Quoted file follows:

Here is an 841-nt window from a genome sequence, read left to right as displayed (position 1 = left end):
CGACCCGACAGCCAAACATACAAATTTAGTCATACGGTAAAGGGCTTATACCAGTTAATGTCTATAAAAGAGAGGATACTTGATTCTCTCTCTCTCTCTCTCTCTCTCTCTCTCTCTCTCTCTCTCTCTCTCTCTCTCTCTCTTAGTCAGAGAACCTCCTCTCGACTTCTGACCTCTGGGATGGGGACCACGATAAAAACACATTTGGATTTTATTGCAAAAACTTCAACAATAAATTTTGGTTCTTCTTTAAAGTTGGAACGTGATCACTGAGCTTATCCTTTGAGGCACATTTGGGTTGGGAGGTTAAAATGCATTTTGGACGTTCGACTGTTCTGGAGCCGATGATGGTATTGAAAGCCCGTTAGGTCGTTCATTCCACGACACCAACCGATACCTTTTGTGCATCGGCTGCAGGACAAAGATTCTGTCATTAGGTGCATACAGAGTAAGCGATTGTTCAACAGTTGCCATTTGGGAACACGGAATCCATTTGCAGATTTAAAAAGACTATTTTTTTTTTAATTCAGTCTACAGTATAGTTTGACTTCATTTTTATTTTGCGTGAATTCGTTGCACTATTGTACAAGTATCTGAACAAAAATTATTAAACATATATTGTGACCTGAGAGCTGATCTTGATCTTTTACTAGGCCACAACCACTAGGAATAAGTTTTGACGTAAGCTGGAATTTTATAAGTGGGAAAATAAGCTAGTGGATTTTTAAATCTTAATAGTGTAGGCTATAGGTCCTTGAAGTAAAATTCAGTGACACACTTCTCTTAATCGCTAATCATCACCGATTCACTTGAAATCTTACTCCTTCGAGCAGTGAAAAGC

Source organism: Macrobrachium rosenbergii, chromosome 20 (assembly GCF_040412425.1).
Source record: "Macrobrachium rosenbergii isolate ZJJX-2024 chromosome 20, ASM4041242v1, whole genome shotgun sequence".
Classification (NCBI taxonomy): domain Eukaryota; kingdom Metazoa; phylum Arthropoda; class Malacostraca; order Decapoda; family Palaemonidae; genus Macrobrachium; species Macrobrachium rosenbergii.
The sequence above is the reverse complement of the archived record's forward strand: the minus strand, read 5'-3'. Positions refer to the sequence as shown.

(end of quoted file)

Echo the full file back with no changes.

Here is an 841-nt window from a genome sequence, read left to right as displayed (position 1 = left end):
CGACCCGACAGCCAAACATACAAATTTAGTCATACGGTAAAGGGCTTATACCAGTTAATGTCTATAAAAGAGAGGATACTTGATTCTCTCTCTCTCTCTCTCTCTCTCTCTCTCTCTCTCTCTCTCTCTCTCTCTCTCTCTCTTAGTCAGAGAACCTCCTCTCGACTTCTGACCTCTGGGATGGGGACCACGATAAAAACACATTTGGATTTTATTGCAAAAACTTCAACAATAAATTTTGGTTCTTCTTTAAAGTTGGAACGTGATCACTGAGCTTATCCTTTGAGGCACATTTGGGTTGGGAGGTTAAAATGCATTTTGGACGTTCGACTGTTCTGGAGCCGATGATGGTATTGAAAGCCCGTTAGGTCGTTCATTCCACGACACCAACCGATACCTTTTGTGCATCGGCTGCAGGACAAAGATTCTGTCATTAGGTGCATACAGAGTAAGCGATTGTTCAACAGTTGCCATTTGGGAACACGGAATCCATTTGCAGATTTAAAAAGACTATTTTTTTTTTAATTCAGTCTACAGTATAGTTTGACTTCATTTTTATTTTGCGTGAATTCGTTGCACTATTGTACAAGTATCTGAACAAAAATTATTAAACATATATTGTGACCTGAGAGCTGATCTTGATCTTTTACTAGGCCACAACCACTAGGAATAAGTTTTGACGTAAGCTGGAATTTTATAAGTGGGAAAATAAGCTAGTGGATTTTTAAATCTTAATAGTGTAGGCTATAGGTCCTTGAAGTAAAATTCAGTGACACACTTCTCTTAATCGCTAATCATCACCGATTCACTTGAAATCTTACTCCTTCGAGCAGTGAAAAGC

Source organism: Macrobrachium rosenbergii, chromosome 20 (assembly GCF_040412425.1).
Source record: "Macrobrachium rosenbergii isolate ZJJX-2024 chromosome 20, ASM4041242v1, whole genome shotgun sequence".
Classification (NCBI taxonomy): domain Eukaryota; kingdom Metazoa; phylum Arthropoda; class Malacostraca; order Decapoda; family Palaemonidae; genus Macrobrachium; species Macrobrachium rosenbergii.
The sequence above is the reverse complement of the archived record's forward strand: the minus strand, read 5'-3'. Positions refer to the sequence as shown.